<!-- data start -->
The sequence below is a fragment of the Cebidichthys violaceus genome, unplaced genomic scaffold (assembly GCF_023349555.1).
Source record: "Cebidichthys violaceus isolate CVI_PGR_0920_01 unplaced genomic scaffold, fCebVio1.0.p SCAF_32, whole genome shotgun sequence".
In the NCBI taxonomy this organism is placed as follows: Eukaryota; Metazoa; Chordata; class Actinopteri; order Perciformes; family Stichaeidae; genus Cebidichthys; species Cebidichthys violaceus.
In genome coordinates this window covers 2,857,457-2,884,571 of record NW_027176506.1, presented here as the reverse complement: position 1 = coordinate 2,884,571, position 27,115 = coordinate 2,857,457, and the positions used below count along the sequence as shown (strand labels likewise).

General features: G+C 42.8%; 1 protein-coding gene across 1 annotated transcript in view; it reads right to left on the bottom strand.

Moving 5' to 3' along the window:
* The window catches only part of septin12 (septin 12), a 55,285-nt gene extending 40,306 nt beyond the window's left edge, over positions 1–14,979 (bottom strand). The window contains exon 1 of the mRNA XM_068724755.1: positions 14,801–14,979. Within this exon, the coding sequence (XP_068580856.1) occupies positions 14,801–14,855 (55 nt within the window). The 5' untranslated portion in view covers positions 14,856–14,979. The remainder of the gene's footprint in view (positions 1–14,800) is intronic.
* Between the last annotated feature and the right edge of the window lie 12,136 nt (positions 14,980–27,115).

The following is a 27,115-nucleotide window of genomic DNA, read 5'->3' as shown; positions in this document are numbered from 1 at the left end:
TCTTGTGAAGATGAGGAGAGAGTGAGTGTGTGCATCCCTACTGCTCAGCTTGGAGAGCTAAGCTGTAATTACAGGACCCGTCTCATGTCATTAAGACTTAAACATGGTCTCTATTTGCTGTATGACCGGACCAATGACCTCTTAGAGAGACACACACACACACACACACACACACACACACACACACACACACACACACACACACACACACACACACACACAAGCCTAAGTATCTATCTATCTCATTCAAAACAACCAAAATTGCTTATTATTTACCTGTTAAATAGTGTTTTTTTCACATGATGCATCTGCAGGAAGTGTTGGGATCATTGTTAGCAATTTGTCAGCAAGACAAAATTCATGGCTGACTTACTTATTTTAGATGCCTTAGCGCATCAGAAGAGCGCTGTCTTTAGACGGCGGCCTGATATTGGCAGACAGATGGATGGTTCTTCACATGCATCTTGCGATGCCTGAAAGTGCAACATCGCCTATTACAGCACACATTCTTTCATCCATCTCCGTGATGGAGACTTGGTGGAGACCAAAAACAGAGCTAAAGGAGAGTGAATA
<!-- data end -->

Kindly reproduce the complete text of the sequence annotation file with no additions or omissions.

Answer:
The sequence below is a fragment of the Cebidichthys violaceus genome, unplaced genomic scaffold (assembly GCF_023349555.1).
Source record: "Cebidichthys violaceus isolate CVI_PGR_0920_01 unplaced genomic scaffold, fCebVio1.0.p SCAF_32, whole genome shotgun sequence".
In the NCBI taxonomy this organism is placed as follows: Eukaryota; Metazoa; Chordata; class Actinopteri; order Perciformes; family Stichaeidae; genus Cebidichthys; species Cebidichthys violaceus.
In genome coordinates this window covers 2,857,457-2,884,571 of record NW_027176506.1, presented here as the reverse complement: position 1 = coordinate 2,884,571, position 27,115 = coordinate 2,857,457, and the positions used below count along the sequence as shown (strand labels likewise).

General features: G+C 42.8%; 1 protein-coding gene across 1 annotated transcript in view; it reads right to left on the bottom strand.

Moving 5' to 3' along the window:
* The window catches only part of septin12 (septin 12), a 55,285-nt gene extending 40,306 nt beyond the window's left edge, over positions 1–14,979 (bottom strand). The window contains exon 1 of the mRNA XM_068724755.1: positions 14,801–14,979. Within this exon, the coding sequence (XP_068580856.1) occupies positions 14,801–14,855 (55 nt within the window). The 5' untranslated portion in view covers positions 14,856–14,979. The remainder of the gene's footprint in view (positions 1–14,800) is intronic.
* Between the last annotated feature and the right edge of the window lie 12,136 nt (positions 14,980–27,115).

The following is a 27,115-nucleotide window of genomic DNA, read 5'->3' as shown; positions in this document are numbered from 1 at the left end:
TCTTGTGAAGATGAGGAGAGAGTGAGTGTGTGCATCCCTACTGCTCAGCTTGGAGAGCTAAGCTGTAATTACAGGACCCGTCTCATGTCATTAAGACTTAAACATGGTCTCTATTTGCTGTATGACCGGACCAATGACCTCTTAGAGAGACACACACACACACACACACACACACACACACACACACACACACACACACACACACACACACACACACACACAAGCCTAAGTATCTATCTATCTCATTCAAAACAACCAAAATTGCTTATTATTTACCTGTTAAATAGTGTTTTTTTCACATGATGCATCTGCAGGAAGTGTTGGGATCATTGTTAGCAATTTGTCAGCAAGACAAAATTCATGGCTGACTTACTTATTTTAGATGCCTTAGCGCATCAGAAGAGCGCTGTCTTTAGACGGCGGCCTGATATTGGCAGACAGATGGATGGTTCTTCACATGCATCTTGCGATGCCTGAAAGTGCAACATCGCCTATTACAGCACACATTCTTTCATCCATCTCCGTGATGGAGACTTGGTGGAGACCAAAAACAGAGCTAAAGGAGAGTGAATA